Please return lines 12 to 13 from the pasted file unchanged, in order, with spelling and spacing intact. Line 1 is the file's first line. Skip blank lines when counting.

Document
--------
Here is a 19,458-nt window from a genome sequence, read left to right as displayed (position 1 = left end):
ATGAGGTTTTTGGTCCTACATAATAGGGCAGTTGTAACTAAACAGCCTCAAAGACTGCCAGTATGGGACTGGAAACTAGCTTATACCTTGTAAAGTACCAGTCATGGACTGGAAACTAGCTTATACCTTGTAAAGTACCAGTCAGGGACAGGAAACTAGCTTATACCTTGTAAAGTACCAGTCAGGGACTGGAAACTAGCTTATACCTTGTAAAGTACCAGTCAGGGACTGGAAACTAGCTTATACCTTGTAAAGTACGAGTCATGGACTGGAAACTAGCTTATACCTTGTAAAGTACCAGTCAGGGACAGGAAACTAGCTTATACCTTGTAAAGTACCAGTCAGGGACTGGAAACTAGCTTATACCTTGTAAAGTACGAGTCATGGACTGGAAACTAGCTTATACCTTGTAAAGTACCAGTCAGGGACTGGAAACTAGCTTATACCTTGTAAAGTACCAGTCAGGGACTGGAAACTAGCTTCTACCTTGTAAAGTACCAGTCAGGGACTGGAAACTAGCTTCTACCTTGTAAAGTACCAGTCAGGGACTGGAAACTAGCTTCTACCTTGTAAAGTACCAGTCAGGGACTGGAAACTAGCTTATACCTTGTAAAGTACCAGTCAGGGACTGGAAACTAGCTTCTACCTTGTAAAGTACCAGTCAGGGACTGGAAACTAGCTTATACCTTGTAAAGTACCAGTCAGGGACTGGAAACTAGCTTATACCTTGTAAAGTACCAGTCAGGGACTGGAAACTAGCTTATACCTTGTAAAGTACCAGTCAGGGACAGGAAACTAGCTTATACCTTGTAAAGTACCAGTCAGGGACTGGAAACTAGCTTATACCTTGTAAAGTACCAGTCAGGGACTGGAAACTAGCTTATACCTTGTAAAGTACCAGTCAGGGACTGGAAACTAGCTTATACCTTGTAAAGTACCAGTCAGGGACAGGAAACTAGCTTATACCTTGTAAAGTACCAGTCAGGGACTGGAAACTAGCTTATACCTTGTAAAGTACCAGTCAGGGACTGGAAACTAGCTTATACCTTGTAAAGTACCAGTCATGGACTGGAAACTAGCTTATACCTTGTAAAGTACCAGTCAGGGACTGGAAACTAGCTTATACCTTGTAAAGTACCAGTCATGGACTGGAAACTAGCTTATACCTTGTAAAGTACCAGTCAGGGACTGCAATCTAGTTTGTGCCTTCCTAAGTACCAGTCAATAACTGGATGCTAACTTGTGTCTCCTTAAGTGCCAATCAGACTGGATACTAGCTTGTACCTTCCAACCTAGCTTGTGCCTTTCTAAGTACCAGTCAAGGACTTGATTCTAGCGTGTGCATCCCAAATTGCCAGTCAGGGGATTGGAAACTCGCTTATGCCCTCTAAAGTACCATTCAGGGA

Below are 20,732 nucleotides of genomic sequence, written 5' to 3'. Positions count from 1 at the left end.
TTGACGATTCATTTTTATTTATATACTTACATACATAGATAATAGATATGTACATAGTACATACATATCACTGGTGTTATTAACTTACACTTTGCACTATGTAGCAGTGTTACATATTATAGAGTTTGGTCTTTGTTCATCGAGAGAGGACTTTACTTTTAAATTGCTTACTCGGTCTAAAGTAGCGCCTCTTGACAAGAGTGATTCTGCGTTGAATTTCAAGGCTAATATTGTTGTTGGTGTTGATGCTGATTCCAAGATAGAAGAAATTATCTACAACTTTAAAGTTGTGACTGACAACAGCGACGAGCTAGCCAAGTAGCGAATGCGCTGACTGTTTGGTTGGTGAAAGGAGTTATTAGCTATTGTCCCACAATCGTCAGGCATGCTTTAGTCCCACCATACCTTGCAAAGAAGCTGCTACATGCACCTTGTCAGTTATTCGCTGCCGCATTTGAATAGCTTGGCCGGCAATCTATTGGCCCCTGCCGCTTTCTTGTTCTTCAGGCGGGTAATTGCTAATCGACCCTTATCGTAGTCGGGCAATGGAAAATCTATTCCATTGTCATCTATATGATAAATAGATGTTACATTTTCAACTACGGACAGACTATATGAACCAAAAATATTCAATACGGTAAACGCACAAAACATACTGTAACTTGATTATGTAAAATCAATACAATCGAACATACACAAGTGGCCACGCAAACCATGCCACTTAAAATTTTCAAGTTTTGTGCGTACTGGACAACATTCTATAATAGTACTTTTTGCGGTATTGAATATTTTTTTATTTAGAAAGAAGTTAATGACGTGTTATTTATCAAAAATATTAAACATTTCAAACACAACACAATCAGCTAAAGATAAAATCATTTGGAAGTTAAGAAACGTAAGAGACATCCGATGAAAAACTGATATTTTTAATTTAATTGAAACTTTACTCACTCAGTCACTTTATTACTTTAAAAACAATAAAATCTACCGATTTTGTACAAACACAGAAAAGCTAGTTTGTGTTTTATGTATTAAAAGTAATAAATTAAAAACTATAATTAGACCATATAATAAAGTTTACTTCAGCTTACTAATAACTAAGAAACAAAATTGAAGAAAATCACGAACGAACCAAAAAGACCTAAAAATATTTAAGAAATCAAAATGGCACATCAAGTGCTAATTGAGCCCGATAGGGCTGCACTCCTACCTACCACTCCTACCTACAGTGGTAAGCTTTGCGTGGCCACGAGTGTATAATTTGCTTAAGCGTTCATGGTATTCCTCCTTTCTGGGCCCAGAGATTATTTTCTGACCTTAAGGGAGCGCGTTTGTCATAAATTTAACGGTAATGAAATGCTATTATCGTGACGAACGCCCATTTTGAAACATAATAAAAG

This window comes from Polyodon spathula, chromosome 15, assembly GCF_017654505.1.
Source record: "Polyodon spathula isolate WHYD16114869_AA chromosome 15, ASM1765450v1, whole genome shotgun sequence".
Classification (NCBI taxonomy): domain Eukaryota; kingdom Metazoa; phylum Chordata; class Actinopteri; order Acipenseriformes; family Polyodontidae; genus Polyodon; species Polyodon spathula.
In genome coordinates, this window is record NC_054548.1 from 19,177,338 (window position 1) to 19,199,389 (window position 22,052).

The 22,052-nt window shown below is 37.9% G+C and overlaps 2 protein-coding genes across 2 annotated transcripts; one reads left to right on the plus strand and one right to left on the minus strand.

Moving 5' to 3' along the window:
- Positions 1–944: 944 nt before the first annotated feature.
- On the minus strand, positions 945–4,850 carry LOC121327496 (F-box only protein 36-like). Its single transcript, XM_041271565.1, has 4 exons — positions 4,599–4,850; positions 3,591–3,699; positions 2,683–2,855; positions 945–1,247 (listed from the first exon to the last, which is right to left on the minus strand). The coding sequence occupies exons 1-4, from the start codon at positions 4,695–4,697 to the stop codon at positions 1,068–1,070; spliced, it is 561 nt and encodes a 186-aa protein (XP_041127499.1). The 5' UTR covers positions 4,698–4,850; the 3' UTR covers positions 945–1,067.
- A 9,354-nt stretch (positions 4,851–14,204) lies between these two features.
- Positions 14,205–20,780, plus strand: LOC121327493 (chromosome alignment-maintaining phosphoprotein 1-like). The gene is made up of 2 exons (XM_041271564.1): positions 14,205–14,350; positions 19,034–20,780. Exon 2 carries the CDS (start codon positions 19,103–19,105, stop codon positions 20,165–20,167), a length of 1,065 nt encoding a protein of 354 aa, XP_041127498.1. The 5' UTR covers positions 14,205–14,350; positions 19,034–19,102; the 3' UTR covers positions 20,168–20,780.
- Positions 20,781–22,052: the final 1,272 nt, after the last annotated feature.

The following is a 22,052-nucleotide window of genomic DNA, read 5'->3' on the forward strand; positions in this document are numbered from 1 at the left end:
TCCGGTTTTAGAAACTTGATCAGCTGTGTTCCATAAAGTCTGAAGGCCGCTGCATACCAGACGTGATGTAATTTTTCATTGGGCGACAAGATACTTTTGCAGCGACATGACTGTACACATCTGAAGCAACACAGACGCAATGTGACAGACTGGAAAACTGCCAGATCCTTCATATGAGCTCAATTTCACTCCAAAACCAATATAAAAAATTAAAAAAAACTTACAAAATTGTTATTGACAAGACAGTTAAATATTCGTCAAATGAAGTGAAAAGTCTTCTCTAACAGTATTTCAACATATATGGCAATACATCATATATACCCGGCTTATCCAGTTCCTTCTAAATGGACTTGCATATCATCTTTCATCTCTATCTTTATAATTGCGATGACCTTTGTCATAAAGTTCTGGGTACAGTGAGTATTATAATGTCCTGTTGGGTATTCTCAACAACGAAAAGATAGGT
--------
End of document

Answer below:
- On the minus strand, positions 945–4,850 carry LOC121327496 (F-box only protein 36-like). Its single transcript, XM_041271565.1, has 4 exons — positions 4,599–4,850; positions 3,591–3,699; positions 2,683–2,855; positions 945–1,247 (listed from the first exon to the last, which is right to left on the minus strand). The coding sequence occupies exons 1-4, from the start codon at positions 4,695–4,697 to the stop codon at positions 1,068–1,070; spliced, it is 561 nt and encodes a 186-aa protein (XP_041127499.1). The 5' UTR covers positions 4,698–4,850; the 3' UTR covers positions 945–1,067.
- A 9,354-nt stretch (positions 4,851–14,204) lies between these two features.